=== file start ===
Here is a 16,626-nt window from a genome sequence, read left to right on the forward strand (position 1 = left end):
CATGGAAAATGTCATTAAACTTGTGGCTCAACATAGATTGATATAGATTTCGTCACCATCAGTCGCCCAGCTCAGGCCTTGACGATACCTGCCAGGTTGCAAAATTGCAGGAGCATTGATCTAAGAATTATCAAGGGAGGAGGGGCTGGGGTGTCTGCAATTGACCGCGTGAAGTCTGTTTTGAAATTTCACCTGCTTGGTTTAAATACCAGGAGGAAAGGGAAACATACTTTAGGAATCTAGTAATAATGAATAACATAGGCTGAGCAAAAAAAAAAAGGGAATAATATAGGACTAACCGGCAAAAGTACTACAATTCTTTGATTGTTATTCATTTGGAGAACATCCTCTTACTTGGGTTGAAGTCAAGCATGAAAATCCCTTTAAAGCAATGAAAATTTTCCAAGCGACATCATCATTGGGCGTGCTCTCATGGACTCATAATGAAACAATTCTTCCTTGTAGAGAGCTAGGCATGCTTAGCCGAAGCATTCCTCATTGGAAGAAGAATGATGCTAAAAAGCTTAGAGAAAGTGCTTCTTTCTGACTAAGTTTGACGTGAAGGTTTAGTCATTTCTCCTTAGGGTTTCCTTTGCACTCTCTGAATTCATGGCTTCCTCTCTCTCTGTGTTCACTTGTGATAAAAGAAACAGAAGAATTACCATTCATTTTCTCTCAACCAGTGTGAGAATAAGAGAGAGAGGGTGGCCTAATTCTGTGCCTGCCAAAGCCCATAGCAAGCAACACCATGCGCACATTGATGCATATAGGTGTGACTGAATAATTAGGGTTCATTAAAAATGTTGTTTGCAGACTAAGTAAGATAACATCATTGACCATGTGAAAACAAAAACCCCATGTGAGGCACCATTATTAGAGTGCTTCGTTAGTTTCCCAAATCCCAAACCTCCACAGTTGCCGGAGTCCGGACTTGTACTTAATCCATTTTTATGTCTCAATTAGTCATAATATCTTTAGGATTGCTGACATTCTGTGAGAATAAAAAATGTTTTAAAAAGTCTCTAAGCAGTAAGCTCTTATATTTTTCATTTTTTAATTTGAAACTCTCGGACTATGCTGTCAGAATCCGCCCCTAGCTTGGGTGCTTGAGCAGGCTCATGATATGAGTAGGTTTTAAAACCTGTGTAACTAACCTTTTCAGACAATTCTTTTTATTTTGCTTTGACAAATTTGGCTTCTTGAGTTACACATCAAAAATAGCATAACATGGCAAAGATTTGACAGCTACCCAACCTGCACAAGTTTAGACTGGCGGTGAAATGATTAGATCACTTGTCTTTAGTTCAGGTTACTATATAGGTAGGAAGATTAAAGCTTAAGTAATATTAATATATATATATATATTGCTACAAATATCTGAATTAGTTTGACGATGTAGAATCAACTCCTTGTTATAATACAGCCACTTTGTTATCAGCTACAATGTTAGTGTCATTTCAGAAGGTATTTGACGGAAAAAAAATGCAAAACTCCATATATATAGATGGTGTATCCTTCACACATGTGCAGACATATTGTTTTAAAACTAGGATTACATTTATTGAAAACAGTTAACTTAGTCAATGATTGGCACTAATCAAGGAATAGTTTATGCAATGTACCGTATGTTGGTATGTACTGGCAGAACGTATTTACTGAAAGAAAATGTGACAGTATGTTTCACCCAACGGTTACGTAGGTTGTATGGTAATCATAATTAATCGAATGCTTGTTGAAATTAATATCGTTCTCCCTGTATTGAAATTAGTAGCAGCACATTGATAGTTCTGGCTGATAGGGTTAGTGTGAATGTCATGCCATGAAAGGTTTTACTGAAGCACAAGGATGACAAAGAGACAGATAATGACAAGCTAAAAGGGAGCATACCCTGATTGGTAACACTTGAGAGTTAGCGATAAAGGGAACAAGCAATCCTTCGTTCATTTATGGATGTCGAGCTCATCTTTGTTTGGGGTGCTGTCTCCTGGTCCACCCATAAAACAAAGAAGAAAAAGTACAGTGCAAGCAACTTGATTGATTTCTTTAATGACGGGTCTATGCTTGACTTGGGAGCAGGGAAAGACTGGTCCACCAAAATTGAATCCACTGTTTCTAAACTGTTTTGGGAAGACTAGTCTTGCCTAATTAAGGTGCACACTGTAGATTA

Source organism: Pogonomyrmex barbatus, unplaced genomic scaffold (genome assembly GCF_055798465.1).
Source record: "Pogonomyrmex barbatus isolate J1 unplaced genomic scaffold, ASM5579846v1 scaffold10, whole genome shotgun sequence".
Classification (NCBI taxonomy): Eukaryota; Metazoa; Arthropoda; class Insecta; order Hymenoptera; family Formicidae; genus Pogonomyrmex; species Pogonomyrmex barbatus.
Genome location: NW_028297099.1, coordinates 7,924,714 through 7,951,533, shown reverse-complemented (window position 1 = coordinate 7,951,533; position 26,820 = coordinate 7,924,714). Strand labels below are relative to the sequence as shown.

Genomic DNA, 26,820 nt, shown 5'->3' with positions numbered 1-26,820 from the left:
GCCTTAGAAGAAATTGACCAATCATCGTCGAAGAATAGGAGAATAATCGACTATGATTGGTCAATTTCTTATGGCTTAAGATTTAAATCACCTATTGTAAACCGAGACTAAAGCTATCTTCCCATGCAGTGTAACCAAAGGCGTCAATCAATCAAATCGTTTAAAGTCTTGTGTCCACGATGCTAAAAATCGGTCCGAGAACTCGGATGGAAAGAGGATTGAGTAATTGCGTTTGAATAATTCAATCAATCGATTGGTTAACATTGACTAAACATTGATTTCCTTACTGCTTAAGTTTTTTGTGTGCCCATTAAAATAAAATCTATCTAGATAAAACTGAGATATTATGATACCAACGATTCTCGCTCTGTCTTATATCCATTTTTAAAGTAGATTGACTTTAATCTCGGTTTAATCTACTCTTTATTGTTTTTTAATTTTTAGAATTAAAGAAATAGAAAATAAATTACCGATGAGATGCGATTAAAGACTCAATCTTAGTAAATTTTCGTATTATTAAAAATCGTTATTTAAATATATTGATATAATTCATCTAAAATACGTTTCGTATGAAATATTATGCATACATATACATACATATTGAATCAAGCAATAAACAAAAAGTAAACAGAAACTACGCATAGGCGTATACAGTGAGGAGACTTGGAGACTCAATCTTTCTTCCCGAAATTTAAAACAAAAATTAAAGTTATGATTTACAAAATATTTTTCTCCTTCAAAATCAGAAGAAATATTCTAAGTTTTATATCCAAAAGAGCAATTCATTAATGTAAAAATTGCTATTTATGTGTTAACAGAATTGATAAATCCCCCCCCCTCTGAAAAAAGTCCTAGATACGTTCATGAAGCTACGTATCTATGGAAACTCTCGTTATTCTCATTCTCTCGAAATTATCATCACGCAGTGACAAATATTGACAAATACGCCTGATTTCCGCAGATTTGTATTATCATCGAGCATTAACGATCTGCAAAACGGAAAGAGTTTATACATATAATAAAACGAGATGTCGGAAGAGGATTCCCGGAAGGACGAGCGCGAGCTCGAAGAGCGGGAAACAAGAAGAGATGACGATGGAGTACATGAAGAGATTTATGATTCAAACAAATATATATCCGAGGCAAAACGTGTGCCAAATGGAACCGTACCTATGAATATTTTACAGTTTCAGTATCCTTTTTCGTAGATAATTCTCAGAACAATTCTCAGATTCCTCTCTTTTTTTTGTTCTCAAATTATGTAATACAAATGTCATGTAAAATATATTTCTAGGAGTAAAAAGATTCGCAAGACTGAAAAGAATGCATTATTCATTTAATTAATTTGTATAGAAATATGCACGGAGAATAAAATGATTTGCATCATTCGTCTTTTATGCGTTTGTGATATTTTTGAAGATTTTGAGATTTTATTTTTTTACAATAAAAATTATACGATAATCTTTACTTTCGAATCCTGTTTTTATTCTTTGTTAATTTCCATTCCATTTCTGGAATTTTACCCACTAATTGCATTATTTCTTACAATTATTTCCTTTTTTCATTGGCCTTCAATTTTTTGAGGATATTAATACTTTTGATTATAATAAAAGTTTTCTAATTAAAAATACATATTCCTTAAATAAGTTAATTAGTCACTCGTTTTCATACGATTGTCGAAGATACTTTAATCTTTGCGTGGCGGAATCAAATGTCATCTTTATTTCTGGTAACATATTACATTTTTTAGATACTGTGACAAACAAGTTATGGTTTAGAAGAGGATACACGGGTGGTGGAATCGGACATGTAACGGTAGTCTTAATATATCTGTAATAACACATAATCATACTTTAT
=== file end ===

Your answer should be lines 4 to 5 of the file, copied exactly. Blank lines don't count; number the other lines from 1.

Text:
Source record: "Pogonomyrmex barbatus isolate J1 unplaced genomic scaffold, ASM5579846v1 scaffold10, whole genome shotgun sequence".
Classification (NCBI taxonomy): Eukaryota; Metazoa; Arthropoda; class Insecta; order Hymenoptera; family Formicidae; genus Pogonomyrmex; species Pogonomyrmex barbatus.